Samsung Takes a Big Hit in the Smartphone Market

By Evan Niu,

This device has been a nonstop headache for Samsung. Image source: Samsung.

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South Korean conglomerate Samsung (NASDAQOTH: SSNLF) already reported that third-quarter earnings took a massive hit following the global recall and subsequent discontinuation of the Galaxy Note 7. Operating profit in the company's all-important mobile division got crushed, falling an astounding 98% sequentially in the third quarter. For context, mobile operating profits comprised over half of total operating profit in the second quarter. So it's a pretty important business for Samsung.

But Samsung does not disclose unit volumes, so investors have to rely on third-party estimates. Market researcher Gartner has put out its latest estimates on the smartphone market in the third quarter, and Samsung expectedly took a big hit in the wake of the Note 7 crisis.

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Samsung remains the No. 1 vendor, a title it has long enjoyed by a healthy margin in terms of unit volumes. Apple (NASDAQ: AAPL) saw some minor slipping, too, and Chinese original equipment manufacturers (OEMs) are really driving growth these days. Here are the top five players:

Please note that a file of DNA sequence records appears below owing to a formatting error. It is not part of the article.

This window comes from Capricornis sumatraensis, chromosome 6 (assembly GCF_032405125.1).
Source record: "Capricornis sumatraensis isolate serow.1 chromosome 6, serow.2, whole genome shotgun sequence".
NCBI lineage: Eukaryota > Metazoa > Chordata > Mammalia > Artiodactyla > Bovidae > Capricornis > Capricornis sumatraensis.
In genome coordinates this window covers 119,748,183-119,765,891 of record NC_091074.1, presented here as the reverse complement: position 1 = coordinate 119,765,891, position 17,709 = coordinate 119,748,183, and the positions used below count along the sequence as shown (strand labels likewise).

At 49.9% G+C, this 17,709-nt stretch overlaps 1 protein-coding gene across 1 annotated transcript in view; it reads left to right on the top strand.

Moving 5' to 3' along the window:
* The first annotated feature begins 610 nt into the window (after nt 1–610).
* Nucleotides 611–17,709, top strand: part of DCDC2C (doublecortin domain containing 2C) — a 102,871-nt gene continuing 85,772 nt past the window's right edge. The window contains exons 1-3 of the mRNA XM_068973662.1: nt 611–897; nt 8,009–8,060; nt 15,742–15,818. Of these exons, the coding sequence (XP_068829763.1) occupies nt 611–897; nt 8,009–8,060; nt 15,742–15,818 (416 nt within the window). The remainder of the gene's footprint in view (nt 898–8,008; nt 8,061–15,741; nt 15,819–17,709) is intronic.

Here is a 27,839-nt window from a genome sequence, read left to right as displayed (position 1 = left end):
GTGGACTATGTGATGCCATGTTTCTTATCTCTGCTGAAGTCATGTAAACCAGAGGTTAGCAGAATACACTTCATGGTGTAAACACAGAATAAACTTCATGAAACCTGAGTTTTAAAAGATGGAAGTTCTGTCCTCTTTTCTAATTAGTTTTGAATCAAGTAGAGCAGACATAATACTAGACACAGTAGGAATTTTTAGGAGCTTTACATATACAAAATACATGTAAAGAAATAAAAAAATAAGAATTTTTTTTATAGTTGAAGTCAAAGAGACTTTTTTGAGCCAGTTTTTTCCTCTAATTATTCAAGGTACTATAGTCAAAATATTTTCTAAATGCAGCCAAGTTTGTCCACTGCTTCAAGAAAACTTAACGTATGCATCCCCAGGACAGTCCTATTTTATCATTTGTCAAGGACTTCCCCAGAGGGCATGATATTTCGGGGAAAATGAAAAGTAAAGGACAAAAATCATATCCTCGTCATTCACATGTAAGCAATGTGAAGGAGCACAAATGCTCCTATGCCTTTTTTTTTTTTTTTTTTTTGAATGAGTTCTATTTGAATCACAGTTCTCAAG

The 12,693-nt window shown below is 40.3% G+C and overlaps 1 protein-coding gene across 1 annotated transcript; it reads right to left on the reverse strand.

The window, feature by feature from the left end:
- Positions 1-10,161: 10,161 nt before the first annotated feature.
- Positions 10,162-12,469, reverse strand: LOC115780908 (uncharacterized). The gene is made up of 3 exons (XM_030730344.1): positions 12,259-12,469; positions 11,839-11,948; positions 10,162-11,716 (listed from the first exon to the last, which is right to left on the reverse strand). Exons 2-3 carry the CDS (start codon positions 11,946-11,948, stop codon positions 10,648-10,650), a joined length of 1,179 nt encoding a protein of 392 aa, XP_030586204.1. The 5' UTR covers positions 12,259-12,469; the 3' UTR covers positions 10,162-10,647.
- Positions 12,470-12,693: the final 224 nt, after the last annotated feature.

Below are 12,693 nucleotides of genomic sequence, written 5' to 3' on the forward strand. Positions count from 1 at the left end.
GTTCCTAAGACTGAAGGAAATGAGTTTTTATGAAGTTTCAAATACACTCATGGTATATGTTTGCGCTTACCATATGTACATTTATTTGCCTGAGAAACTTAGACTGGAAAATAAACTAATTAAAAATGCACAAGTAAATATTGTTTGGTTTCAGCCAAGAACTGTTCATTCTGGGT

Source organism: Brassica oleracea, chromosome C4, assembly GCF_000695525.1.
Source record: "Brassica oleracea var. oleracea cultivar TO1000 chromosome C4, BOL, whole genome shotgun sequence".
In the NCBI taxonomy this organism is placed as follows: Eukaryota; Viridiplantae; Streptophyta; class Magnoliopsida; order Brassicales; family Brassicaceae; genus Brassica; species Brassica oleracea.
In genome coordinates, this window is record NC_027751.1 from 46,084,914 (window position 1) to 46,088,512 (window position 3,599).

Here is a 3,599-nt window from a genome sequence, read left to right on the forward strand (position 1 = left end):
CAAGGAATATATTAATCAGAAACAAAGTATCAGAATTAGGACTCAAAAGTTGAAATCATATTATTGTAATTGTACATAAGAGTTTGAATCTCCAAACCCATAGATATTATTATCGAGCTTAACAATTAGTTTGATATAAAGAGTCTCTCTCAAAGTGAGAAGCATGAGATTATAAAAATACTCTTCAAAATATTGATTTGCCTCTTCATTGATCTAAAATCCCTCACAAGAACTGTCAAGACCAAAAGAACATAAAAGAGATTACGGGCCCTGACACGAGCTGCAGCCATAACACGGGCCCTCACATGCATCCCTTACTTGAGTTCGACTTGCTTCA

Data source: Gartner.

The combined market share of Huawei, Oppo, and BBK was about 21%, and those companies' strong performance helped the overall market grow by 5% to 373 million units. Samsung's 14% decline represented the company's worst performance ever, even worse than the 12% decline it saw in Q3 2014. The company's brand has been significantly tarnished by the Note 7, and it has a lot of work ahead of it to rebuild consumer trust. A successful Galaxy S8 launch will be critical to redeem itself.

Apple continues to lose unit share, and its 11.5% market share is the lowest since early 2009, according to Gartner's figures. The researcher believes that units dropped 8.5% in the U.S. and a gut-wrenching 31% in China during the third quarter. Those are Apple's most important markets by far, combined representing nearly 60% of sales last quarter.

If you're wondering why Gartner's estimate of 43 million differs from the 45.5 million iPhones that Apple officially reported, that's because Gartner measures sales to end users while Apple (and most companies) report based on channel sell-in. At the end of the third quarter, Apple had just launched the iPhone 7 and 7 Plus and was working to increase channel inventory. Gartner does not believe that the iPhone 7 is doing a lot to spur upgrades, either.

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Evan Niu, CFA owns shares of Apple. The Motley Fool owns shares of and recommends Apple and Gartner. The Motley Fool has the following options: long January 2018 $90 calls on Apple and short January 2018 $95 calls on Apple. Try any of our Foolish newsletter services free for 30 days. We Fools may not all hold the same opinions, but we all believe that considering a diverse range of insights makes us better investors. The Motley Fool has a disclosure policy.